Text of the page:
The Norwegian Elkhound is one breed of the hound group that is very different in appearance than the other dogs within the group. In addition the Norwegian Elkhound also has a non-typical type of personality for a hound, however there are definitely traits and instincts that make this smaller sized, northern type of dog a perfect match for the group as a whole.
Overall the Norwegian Elkhound is a true spitz type dog complete with a fox-like face, pricked erect ears and the high tail carried in a full curl over the back. They have changed very little over time and are one of the most ancient breeds of dogs, dating back some 5000 years. Still very similar in appearance to the gray wolves that are their ancestors, today's Norwegian Elkhound has a lot of the same personality traits of the early ancestors of the breed.
These dogs, which have been used in almost every working capacity in Scandinavia, were prized for their versatility and ability to live in the very harsh northern climates. The breed was used as herding dogs for various types of livestock as well as flock guardians, protecting the animals from predators. They were effective at hunting small game such as rabbits and other small birds and mammals, but were also effective trackers. Although they can hunt by sight, sound and scent, the Norwegian Elkhound is well known for its ability to pick up a trail and stick with it, no matter where it may lead.
Although a smaller sized hound the Norwegian Elkhound is still very active and very energetic all through his or her life. Owners that are considering the breed need to be aware that ongoing, intensive exercise on a daily basis is a must for this breed. Two to three long, brisk walks or jogs per day will be essential, especially if the dog is confined to the house. Ideally exercise periods should be at least 30 to 45 minutes in duration and more if the dog is going to be kept indoors. As with any hound a secure fence is a must as they will roam significant distances if they find an interesting trail to follow.
The Norwegian Elkhound can become very high strung and difficult to work with when enough exercise, training and routine socialization are not provided. A high strung or poorly trained or exercised Norwegian Elkhound is prone to barking, chewing and digging and can become aggressive towards other animals, dogs and even people. This is not a characteristic of the breed but rather a by-product of an unsuitable home environment.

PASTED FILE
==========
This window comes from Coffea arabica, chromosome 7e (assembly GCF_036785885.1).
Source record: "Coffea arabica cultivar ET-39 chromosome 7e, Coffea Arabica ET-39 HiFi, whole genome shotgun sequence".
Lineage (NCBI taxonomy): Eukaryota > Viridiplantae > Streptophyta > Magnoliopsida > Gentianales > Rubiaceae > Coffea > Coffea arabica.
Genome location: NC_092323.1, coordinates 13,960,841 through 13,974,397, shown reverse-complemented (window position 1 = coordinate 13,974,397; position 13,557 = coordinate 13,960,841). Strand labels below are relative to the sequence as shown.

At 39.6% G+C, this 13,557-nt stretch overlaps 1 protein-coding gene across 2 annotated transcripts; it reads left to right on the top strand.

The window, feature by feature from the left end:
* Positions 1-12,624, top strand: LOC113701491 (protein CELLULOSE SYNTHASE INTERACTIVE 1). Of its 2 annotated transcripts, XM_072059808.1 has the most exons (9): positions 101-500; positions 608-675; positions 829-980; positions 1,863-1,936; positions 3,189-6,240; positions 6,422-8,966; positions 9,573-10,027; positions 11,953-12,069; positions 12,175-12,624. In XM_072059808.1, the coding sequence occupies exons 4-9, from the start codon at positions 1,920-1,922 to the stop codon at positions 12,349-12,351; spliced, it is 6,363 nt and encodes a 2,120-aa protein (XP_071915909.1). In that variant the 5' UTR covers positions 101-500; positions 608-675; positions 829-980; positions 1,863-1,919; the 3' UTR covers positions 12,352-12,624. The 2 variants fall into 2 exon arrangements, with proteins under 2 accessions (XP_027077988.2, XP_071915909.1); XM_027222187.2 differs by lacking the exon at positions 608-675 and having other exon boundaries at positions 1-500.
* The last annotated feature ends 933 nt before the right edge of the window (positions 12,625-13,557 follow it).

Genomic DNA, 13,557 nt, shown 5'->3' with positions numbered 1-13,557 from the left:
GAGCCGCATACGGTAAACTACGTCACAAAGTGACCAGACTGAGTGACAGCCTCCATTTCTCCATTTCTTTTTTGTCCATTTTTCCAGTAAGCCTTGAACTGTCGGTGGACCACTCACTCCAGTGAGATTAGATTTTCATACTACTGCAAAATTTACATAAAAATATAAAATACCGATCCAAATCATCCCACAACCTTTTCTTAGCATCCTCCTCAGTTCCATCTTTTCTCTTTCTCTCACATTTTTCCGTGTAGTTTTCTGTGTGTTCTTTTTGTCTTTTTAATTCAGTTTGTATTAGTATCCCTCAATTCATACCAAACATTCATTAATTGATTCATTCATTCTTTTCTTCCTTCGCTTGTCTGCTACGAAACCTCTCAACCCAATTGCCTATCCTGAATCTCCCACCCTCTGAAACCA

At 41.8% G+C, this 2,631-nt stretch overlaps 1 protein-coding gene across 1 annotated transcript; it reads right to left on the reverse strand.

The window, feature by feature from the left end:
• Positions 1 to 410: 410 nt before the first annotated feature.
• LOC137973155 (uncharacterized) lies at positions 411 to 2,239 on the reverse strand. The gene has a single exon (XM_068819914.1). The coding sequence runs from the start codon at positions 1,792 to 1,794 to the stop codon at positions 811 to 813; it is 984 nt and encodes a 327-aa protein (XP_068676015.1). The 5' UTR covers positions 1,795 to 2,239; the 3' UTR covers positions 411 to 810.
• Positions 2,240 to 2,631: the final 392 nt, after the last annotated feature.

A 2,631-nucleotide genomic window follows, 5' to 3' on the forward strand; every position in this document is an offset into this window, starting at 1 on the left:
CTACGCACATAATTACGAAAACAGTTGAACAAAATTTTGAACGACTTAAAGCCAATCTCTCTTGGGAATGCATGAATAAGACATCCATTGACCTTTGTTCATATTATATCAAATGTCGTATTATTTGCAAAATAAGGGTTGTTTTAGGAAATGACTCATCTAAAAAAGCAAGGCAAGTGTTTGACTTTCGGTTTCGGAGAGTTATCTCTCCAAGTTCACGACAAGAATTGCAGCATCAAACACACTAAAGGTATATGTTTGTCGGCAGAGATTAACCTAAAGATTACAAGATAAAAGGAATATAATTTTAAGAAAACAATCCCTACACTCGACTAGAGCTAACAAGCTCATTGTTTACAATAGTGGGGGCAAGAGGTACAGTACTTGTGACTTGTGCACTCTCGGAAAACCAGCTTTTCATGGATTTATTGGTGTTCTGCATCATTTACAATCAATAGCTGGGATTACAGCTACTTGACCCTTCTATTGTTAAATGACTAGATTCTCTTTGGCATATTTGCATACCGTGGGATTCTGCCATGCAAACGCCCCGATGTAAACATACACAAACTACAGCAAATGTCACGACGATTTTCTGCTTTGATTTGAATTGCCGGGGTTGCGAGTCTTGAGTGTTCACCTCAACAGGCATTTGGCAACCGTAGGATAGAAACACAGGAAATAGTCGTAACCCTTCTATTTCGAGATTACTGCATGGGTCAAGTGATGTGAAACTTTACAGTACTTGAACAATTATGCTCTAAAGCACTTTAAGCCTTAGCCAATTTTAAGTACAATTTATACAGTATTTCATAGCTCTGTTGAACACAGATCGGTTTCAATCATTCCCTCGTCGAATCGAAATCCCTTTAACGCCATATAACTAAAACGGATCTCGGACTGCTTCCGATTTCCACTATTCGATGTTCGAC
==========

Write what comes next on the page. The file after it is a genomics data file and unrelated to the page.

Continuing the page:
Barking can be a major factor with the breed as dog's natural instinct is to bark to alert the hunter or owner that something is amiss. They were used to corner and hold large game such as elk, red deer and moose in Scandinavia by forming a circle and barking, holding the animal in place until the hunters arrived. They continue on with this behavior and have to be taught to stop barking on command. For a well trained Norwegian Elkhound this is not a concern, but for younger puppies and poorly trained and non-socialized dogs this can be a problematic issue for the owner.
The Norwegian Elkhound is a very loyal and loving dog with the people it considers part of the family. They bond very strongly with one or more individuals in the household and may be difficult to rehome once this bond has been established. While not a highly obedient dog by nature with work the Norwegian Elkhound can be used in competitive types of obedience, although this is not common. The independent nature of the Norwegian Elkhound is what makes them great as a flock guardian and herding dog, as well as a hunter and tracking animal.
Most Norwegian Elkhounds will do very well with cats when raised together, however adult Norwegian Elkhound may not accept cats in the home when they are introduced later in life. Breeders do not recommend this dog for homes with other small pets such as rabbits or hamsters, but they can learn to live as farm dogs if they see poultry flocks as part of their responsibility to guard and protect. Working with the puppy on early socialization with other animals is essential so the dog understands what is acceptable to chase and what is not.
While gentle with the family and very good with children, the Norwegian Elkhound is often very aloof and reserved around new people. Once they understand the person is accepted by the family the Norwegian Elkhound will become friendly and affectionate. They are not aggressive but more wary, making them a good watchdog but not a great guard dog.
The natural intelligence of the breed is evident in training and the dogs respond best to positive rewards in training. Negative consequence types of training simply cause the dog to disengage from the process and to become more independent and apart from the trainer. Repetitive types of training routines will not work with this breed and will lead to a dog that ignores the owner or seems to be stubborn and willful.
The thick, dense and waterproof double coat of the Norwegian Elkhound is surprisingly easy to keep looking in top shape. Brushing with a pin brush or rubber toothed brush is the best option as these tools trap the dead hair and pull it out of the coat. Matting around the legs and behind the ears needs to be carefully monitored and routine brushing eliminates this issue. The breed sheds very heavily twice a year, once in the early spring and once in the autumn. During this time daily brushing is recommended to pull the dead hair, especially the fine inner coat, out of the longer outer coat. This breed should only be bathed when absolutely necessary and definitely not more than a few times a year.
The heavy coat of the Norwegian Elkhound means that this breed is not a good match for very hot and humid climates. They prefer the more northerly, colder climates although with proper air conditioning indoors and exercise in the coolest parts of the day they can adjust to summer heat.